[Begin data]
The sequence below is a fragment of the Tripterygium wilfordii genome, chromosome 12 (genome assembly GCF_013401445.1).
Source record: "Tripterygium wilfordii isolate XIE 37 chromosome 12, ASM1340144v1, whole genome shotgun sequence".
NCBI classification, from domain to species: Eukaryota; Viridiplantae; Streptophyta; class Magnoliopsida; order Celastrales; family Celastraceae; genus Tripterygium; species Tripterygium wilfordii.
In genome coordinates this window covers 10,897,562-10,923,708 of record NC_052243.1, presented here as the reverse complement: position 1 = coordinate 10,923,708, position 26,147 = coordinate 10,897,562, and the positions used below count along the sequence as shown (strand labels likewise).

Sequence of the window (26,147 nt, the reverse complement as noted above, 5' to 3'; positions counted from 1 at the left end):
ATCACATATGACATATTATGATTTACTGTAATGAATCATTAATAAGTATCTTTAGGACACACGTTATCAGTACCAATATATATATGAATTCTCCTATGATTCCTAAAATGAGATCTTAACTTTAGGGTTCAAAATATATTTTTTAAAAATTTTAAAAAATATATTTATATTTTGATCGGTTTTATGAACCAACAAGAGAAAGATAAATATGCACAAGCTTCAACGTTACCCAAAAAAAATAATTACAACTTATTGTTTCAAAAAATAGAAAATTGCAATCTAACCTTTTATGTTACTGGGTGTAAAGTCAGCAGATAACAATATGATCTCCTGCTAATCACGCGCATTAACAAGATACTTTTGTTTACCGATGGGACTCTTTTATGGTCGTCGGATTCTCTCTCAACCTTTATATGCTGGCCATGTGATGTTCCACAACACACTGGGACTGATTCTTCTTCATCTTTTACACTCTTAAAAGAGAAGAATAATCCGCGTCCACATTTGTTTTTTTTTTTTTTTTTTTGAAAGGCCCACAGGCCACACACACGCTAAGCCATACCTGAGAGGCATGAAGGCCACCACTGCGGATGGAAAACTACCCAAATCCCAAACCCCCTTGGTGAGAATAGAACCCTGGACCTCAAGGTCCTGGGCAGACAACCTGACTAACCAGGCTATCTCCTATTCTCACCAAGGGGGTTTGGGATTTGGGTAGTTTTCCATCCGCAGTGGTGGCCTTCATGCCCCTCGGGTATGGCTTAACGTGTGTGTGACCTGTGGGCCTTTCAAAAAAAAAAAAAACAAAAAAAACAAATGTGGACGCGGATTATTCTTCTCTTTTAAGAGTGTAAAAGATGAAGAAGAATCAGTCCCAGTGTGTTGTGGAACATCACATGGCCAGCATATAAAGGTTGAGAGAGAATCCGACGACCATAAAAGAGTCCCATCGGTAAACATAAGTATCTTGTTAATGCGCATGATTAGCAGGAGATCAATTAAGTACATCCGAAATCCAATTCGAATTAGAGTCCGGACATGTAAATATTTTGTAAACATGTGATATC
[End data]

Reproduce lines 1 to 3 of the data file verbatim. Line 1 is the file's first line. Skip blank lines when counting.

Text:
The sequence below is a fragment of the Tripterygium wilfordii genome, chromosome 12 (genome assembly GCF_013401445.1).
Source record: "Tripterygium wilfordii isolate XIE 37 chromosome 12, ASM1340144v1, whole genome shotgun sequence".
NCBI classification, from domain to species: Eukaryota; Viridiplantae; Streptophyta; class Magnoliopsida; order Celastrales; family Celastraceae; genus Tripterygium; species Tripterygium wilfordii.